Friday, 27 August 2010

All that worry for nothing

In reference to my earlier post about not knowing how to handle telling my work I don’t want to renew my contract – no need, they don’t want me.

While it is a blow for the old self esteem it is understandable, I never really got my head around this project and it showed in my productivity.

Now, although I’ll put my CV back out there, I will have much more time for the increasing amount of personal projects I want to work on.

Thursday, 26 August 2010

The fat acceptance movement

I’d love to give you my thoughts on body acceptance but they’re complicated, messy, and still being formed. And they’re mostly being formed and informed by some wonderful bloggers and other fat acceptance / body acceptance movement advocates (such as Kate Harding and DefiNatalie).

So I present to you the words of Greta Christina, which I think wonderfully encapsulates my feelings on the matter. Maybe a little less focus on the weight loss aspect, since I’m sick of feeling like I can never be me rather than constantly striving for the me I’m “supposed” to be; but for the most part she says what I feel.

Just one note, I know most, if not all, of you are cringing at my use of the word “fat”. And if one of you tell me “but you’re not fat!” I’ll scream. I am. THAT’S FINE. I’m taking back the word. I’m sick of euphemisms and skirting around the word as if I should be ashamed of it. I’m fat. So what?

We need to make major changes in how our society views weight, fatness, and fat people. Our society has an excessively narrow definition of what constitutes an acceptable body type, and it's a definition that is unattainable for the overwhelming majority of people. People can be healthy, happy, and attractive at a variety of sizes; the standard medical definition of a healthy weight range is almost certainly too narrow, and some evidence suggests that it may be too low. Furthermore, many popular weight loss programs are grossly unhealthy, both physically and psychologically, and are aimed, not at maintaining good health, but at an almost certainly fruitless attempt to attain the cultural ideal of beauty. And many people who try to lose weight have no earthly medical reason for doing so.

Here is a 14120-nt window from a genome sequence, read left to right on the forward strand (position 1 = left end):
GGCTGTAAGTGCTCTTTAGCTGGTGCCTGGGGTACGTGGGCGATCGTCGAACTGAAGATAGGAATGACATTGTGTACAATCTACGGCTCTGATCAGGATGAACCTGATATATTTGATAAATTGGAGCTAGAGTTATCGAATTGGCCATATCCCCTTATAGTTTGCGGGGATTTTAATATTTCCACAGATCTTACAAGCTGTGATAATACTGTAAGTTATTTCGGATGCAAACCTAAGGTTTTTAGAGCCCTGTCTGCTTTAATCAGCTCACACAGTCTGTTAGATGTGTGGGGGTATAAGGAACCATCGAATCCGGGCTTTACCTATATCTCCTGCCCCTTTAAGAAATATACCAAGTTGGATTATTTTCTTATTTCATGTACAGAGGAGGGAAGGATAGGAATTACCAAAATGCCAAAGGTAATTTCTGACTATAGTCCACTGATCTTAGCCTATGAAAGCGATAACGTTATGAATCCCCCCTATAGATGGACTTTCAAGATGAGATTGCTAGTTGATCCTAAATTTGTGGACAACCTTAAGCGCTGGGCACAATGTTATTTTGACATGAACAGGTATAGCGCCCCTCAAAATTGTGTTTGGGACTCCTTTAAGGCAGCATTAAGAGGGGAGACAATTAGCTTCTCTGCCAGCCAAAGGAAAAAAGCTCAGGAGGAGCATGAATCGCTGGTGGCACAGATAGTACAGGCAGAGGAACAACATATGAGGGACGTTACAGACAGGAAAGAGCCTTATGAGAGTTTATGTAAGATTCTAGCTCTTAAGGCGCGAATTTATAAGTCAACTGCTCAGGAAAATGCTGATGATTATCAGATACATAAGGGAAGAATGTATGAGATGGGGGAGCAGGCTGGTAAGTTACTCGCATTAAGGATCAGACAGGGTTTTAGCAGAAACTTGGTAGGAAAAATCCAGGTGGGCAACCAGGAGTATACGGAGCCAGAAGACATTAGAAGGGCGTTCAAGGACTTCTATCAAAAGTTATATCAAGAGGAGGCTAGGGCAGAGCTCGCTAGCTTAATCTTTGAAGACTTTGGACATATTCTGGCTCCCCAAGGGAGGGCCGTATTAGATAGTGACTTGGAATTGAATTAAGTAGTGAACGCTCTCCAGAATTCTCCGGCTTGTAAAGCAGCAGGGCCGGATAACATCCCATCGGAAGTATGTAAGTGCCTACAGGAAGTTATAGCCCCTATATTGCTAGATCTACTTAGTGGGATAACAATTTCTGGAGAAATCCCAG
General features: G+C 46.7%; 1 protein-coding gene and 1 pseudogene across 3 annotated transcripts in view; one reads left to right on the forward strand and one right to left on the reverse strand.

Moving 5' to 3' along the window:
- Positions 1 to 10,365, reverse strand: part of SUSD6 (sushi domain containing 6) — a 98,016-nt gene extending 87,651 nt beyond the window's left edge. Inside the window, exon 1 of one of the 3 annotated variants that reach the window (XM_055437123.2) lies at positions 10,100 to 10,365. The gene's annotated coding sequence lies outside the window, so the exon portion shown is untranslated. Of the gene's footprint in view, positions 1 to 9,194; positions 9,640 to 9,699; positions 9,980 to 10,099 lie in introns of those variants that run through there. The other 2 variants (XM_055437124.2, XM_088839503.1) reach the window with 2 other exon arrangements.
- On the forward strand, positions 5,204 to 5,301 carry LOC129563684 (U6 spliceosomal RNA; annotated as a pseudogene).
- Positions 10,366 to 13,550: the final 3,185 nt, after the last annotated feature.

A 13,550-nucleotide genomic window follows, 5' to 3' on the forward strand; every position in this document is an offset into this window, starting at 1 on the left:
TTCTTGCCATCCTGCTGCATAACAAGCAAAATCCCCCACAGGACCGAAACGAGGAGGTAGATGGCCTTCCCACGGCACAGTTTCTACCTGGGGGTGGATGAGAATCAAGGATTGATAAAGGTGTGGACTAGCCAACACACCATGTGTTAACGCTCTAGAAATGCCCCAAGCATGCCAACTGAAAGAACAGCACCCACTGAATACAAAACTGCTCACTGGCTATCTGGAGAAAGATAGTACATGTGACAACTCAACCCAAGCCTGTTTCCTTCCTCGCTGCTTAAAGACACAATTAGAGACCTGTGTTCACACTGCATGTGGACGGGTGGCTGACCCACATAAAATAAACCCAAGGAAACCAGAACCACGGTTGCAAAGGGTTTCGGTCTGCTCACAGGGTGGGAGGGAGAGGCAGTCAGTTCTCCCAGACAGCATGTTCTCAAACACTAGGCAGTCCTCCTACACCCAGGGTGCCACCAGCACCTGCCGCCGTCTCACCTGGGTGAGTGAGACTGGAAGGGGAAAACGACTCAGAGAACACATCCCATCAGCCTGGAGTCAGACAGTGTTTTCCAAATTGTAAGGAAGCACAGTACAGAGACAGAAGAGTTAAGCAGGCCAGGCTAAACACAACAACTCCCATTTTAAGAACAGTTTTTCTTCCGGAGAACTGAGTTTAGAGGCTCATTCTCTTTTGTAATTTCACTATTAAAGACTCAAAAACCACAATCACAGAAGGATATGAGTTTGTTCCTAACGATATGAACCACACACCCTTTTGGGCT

We demand that people be treated with respect and dignity regardless of their size. We demand an end to job discrimination based on size. We oppose the moral outrage that is commonly aimed at fat people, and the persistent media representations of fat people as objects of disgust and ridicule. And we demand an end to medical discrimination based on size: we expect doctors to treat fat people with respect; to discuss weight loss with fat people as one option among many instead of the one course of action that must be pursued before any other; and to treat non- weight- related conditions equivalently for all patients, without regard to size.

Weight loss is both very difficult and very uncommon, especially in the long term. And we don't yet know why it's so difficult, or why a few people are able to do it while most people are not. We therefore think it's completely valid for a fat person to decide that weight loss isn't where they want to put their time and energy. Many of the health risks associated with being fat diminish significantly when people eat a healthy diet and get regular exercise -- even if they don't lose weight. We therefore encourage fat people to be as healthy as they can be: to eat healthy diets and get regular vigorous exercise, even if they don't lose weight doing so. And we encourage people who do choose to lose weight to do so in a healthy, sustainable way.

We understand that there are health risks associated with being fat. There are health risks associated with many things -- things we have control over, such as playing rugby; things we have no control over, such as carrying the breast cancer gene; and things we have limited control over to differing degrees, such as where we live. We think it is reasonable for people to decide for themselves whether they are willing to live with these risks, or whether they want to take action to reduce those risks -- whether that's by quitting rugby, having a pre-emptive mastectomy, moving, or losing weight. Both fatness and weight loss can involve health risks and loss of quality of life, and each individual must determine for themselves their own cost/benefit analysis of those risks and that quality. No person can decide that for another. We do understand that fatness is a health concern -- and we think it should be treated as such, as a public health issue and not as a moral failing or a character flaw. We support social and political changes in the way our society is structured around food and exercise -- changes that will improve the health of people of all sizes. We support bike lanes, cities and neighbourhoods designed to be walked in, farmers' markets, accuracy in food labelling, laws prohibiting wild and unsubstantiated claims in the advertising of weight-loss products, yada yada yada.